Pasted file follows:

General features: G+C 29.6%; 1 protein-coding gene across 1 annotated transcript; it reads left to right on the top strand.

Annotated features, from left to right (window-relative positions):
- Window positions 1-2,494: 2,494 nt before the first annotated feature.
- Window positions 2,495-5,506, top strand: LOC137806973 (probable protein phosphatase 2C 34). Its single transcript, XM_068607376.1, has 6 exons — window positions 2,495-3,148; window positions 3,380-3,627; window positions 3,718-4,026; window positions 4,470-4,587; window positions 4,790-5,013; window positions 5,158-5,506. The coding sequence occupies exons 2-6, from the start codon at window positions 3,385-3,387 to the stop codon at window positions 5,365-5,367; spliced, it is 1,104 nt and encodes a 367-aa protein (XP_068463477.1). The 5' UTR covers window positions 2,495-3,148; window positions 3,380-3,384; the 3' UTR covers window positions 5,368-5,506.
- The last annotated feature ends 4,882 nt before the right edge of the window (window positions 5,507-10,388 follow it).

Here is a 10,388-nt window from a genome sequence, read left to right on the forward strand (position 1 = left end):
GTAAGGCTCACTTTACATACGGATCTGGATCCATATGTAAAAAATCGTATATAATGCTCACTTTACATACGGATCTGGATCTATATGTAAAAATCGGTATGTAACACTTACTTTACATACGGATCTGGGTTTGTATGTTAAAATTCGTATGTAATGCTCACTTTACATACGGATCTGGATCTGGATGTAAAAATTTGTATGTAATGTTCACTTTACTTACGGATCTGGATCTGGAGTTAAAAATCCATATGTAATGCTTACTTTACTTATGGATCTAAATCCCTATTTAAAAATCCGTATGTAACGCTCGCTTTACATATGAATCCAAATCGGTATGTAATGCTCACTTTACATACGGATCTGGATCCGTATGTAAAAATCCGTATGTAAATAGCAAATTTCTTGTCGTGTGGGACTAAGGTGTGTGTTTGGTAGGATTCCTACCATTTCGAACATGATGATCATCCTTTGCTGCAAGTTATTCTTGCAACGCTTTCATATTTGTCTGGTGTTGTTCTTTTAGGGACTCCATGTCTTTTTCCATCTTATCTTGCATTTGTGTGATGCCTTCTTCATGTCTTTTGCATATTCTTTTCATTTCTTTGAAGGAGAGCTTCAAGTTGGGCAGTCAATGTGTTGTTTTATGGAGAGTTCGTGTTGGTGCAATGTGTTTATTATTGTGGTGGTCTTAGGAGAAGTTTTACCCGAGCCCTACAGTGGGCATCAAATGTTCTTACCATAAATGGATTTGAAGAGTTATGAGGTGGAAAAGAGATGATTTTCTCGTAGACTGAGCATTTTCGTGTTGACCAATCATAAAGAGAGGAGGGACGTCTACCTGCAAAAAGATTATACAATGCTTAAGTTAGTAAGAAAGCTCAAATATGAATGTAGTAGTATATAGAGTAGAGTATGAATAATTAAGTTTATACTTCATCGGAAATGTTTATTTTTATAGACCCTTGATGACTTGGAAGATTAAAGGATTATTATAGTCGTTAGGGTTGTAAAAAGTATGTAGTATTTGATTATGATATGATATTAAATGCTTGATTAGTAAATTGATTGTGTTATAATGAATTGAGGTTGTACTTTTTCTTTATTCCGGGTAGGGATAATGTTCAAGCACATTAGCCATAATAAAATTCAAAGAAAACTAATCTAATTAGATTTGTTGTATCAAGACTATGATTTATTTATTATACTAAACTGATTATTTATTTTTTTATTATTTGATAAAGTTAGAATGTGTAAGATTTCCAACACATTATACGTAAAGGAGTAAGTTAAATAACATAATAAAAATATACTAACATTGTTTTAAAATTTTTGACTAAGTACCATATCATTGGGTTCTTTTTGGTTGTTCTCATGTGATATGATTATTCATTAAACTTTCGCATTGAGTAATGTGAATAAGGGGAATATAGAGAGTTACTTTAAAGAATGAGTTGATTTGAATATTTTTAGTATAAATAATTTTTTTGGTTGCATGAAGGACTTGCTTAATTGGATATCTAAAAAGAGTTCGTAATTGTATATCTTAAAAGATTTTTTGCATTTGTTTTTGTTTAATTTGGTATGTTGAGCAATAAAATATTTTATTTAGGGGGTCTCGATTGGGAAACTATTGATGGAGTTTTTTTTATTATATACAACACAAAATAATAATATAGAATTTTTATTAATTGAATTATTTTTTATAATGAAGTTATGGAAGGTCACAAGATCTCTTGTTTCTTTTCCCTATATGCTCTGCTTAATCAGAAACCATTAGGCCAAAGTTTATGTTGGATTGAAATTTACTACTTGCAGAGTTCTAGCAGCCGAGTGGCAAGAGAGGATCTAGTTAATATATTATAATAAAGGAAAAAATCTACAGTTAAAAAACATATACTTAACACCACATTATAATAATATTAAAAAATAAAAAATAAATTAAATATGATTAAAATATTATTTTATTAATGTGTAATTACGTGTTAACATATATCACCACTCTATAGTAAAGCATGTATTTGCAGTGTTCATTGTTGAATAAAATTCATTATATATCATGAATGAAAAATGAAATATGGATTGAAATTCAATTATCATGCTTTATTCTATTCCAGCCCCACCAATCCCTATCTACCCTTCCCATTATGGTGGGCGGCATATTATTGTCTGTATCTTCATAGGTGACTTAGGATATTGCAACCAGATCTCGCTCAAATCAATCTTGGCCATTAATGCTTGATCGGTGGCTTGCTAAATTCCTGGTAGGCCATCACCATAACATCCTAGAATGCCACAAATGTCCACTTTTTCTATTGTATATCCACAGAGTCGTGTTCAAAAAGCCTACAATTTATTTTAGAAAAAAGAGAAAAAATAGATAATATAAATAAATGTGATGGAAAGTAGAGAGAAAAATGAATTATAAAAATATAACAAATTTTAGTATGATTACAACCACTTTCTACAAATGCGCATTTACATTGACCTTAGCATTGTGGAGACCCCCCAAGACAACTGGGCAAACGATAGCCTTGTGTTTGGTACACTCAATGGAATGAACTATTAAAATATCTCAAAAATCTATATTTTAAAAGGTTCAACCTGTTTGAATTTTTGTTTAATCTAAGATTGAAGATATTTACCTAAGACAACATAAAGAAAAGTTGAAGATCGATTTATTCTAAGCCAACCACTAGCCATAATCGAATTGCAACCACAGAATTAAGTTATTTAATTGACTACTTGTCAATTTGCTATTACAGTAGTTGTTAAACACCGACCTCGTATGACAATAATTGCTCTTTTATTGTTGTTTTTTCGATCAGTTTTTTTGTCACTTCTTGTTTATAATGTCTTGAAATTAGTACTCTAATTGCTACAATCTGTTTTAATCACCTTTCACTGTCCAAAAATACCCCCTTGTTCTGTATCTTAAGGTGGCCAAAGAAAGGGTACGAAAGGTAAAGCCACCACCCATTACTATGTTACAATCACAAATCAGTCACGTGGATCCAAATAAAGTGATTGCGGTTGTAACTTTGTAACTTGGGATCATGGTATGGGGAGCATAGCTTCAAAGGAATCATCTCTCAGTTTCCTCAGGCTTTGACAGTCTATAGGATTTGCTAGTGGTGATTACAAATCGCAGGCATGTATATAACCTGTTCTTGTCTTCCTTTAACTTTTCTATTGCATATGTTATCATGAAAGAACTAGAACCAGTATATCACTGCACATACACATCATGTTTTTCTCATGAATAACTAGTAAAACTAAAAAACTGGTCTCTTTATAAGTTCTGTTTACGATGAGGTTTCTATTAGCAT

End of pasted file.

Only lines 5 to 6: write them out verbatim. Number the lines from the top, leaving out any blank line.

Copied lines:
- The last annotated feature ends 4,882 nt before the right edge of the window (window positions 5,507-10,388 follow it).

Here is a 10,388-nt window from a genome sequence, read left to right on the forward strand (position 1 = left end):